Speakers

Confirmed Speakers

Dietmar Siemann, Ph.D.

Titles:
Associate Chair for Research, Department of Radiation Oncology
Co-Leader, Cancer Biology Concentration, Graduate Program in Biomedical Sciences, University of Florida College of Medicine
Associate Director, Education and Training, University of Florida Health Cancer Center

The research conducted in Dr. Siemann’s, Ph.D., laboratory emphasizes the pursuit of experimental approaches and treatment strategies that seek to enhance cancer patient care. He believes that preclinical investigations aimed at developing novel anticancer therapies will ultimately provide essential insights enabling the development of future clinical treatment regimen designed to improve cancer prognosis and survival.

Jonathan Licht, M.D.

Titles:
Director, UF Health Cancer Center
Professor, Department of Medicine, Department of Biochemistry and Molecular Biology

Dr. Licht, M.D., is the Director of the University of Florida Health Cancer Center, holding the Marshall E. Rinker, Sr. Foundation and David B. and Leighan R. Rinker Chair. Dr. Licht’s laboratory studies aberrant gene regulation, specifically the role of abnormal function of histone methyl transferases and histone demethyalses in diseases such as multiple myeloma and is developing small molecule strategies to normalize gene regulation and treat disease.

Duane Mitchell, M.D., Ph.D.

Titles:
Co-Director, Preston A. Wells Jr. Center for Brain Tumor Therapy
Director, UF Brain Tumor Immunotherapy Program

Duane A. Mitchell, M.D., Ph.D., is the Phyllis Kottler Friedman Professor in the Department of Neurosurgery and the State of Florida Endowed Cancer Research Chair at the University of Florida College of Medicine. He has considerable clinical and translational research experience, having served as principal investigator on nine first-in-human protocols through FDA-approved clinical trials. The goal of these trials is to see improvements in patient outcomes using novel approaches that stimulate immune responses against malignant brain tumor cells in combination with current standard treatments.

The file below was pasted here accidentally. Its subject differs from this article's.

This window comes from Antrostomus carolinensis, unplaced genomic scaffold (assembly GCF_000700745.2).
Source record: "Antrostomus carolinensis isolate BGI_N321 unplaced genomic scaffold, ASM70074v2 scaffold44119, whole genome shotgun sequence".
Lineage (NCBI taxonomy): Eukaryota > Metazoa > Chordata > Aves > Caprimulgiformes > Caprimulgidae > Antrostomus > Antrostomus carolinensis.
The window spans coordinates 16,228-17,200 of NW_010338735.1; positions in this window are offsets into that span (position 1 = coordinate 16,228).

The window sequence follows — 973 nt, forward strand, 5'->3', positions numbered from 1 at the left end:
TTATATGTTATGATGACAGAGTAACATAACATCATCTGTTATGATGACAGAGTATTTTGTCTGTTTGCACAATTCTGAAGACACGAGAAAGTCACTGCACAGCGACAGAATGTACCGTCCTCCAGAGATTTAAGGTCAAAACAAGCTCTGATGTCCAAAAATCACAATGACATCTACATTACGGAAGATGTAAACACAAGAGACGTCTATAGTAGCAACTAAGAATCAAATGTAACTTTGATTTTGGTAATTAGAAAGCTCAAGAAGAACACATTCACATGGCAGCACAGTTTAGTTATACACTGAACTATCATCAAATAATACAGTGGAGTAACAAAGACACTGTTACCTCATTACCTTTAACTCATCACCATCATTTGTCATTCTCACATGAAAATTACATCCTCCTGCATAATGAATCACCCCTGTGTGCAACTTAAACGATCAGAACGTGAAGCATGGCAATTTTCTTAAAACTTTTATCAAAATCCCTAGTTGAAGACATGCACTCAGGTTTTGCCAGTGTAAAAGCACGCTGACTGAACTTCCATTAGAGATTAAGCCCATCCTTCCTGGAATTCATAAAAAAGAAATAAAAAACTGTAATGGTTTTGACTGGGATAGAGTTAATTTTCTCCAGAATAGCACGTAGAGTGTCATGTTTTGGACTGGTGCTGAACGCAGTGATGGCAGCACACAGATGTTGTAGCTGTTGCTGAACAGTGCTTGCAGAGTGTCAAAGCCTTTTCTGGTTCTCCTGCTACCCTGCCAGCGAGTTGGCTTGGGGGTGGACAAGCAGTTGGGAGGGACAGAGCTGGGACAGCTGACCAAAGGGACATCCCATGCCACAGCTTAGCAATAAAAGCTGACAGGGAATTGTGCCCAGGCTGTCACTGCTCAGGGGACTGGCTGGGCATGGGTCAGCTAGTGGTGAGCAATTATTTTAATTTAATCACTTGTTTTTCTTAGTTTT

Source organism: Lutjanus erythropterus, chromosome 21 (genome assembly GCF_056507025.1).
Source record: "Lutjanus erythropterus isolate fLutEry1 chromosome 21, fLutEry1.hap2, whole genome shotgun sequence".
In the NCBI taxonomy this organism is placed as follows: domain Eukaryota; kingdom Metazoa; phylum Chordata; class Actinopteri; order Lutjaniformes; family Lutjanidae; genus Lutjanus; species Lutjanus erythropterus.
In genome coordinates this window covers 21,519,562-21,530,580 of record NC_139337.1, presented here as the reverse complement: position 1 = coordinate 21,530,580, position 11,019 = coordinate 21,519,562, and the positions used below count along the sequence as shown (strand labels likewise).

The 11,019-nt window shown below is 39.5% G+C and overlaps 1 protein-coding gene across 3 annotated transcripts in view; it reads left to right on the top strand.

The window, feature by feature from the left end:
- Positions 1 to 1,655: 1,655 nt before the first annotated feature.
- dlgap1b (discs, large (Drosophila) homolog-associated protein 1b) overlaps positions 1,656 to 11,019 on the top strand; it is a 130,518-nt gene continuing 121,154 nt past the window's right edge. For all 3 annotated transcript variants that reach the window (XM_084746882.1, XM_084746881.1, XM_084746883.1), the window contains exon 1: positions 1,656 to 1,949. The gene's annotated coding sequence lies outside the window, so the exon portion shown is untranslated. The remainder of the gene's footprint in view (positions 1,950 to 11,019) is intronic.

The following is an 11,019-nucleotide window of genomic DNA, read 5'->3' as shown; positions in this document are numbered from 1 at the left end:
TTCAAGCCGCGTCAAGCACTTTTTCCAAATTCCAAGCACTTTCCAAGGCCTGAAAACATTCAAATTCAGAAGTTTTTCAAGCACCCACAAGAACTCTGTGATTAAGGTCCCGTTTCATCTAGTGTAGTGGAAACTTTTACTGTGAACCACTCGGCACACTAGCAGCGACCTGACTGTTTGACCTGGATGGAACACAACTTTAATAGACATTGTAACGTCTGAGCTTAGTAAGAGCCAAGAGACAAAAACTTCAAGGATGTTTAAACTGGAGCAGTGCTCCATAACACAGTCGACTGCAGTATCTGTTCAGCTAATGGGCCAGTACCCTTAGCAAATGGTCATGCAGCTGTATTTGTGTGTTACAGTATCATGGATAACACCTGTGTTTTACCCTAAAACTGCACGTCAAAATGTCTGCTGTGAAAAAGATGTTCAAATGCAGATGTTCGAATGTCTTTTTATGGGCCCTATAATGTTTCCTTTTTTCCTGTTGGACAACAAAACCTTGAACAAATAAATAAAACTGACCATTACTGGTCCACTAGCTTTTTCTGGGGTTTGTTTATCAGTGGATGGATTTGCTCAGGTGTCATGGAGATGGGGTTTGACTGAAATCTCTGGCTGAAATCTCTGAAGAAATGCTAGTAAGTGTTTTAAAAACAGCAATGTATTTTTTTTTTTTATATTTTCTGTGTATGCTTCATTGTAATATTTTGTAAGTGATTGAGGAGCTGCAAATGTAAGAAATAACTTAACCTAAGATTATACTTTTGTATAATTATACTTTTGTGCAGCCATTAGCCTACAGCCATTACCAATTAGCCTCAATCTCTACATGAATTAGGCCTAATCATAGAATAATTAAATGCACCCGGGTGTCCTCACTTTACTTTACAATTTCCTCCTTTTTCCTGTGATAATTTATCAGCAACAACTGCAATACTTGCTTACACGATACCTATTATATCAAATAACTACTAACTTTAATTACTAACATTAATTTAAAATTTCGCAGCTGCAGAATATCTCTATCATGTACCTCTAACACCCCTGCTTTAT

Christian Jobin, Ph.D.

Titles:
Professor of Medicine – Tenure
Program Leader, Cancer Microbiota & Host Response, UF Health Cancer Center
Division of Gastroenterology, Hepatology, and Nutrition

Dr. Jobin, Ph.D., is interested in bacteria/host interactions and ensuring innate/immunological responses during health and diseases. Dr. Jobin has contributed to the understanding of the cellular and molecular mechanism regulating host response to bacterial colonization, and has published numerous papers on innate signaling events taking place in the intestine and how these impact intestinal homeostasis.

Jose Trevino, M.D.

Title:
Assistant Professor, Department of Surgery, UF College of Medicine

Dr. Trevino, M.D., is an assistant professor of surgery at the University of Florida College of Medicine. His clinical focus is on liver, bile duct and pancreas surgery. His research interests include pancreatic cancer biology, tumor signaling and chemoresistance. Dr. Trevino currently is investigating how pancreas cancer resists current chemotherapeutic strategies.

Betsy Shenkman, Ph.D.

Titles:
Professor and Department Chair, Health Outcomes & Biomedical Informatics
Director, Institute for Child Health Policy
Associate Director, Cancer Population Sciences, UF Heath Cancer Center

In her research, Dr. Shenkman, Ph.D., focuses on: 1) determining which combinations of health care delivery, community, and patient factors influence quality and outcomes of care; and 2) developing and implementing corresponding evidence-based strategies to improve health outcomes, particularly among under-represented minority populations. Historically, the fields of implementation and improvement science and health disparities have not been optimally aligned to improve the health of all patients, including those at greatest risk for poor health outcomes. A significant part of Dr. Shenkman’s research combines the strengths of implementation and improvement science with those of health disparities.

David Janicke, Ph.D.

Title:
Professor & Associate Department Chair, Department of Clinical and Health Psychology, UF College of Public Health and Health Professions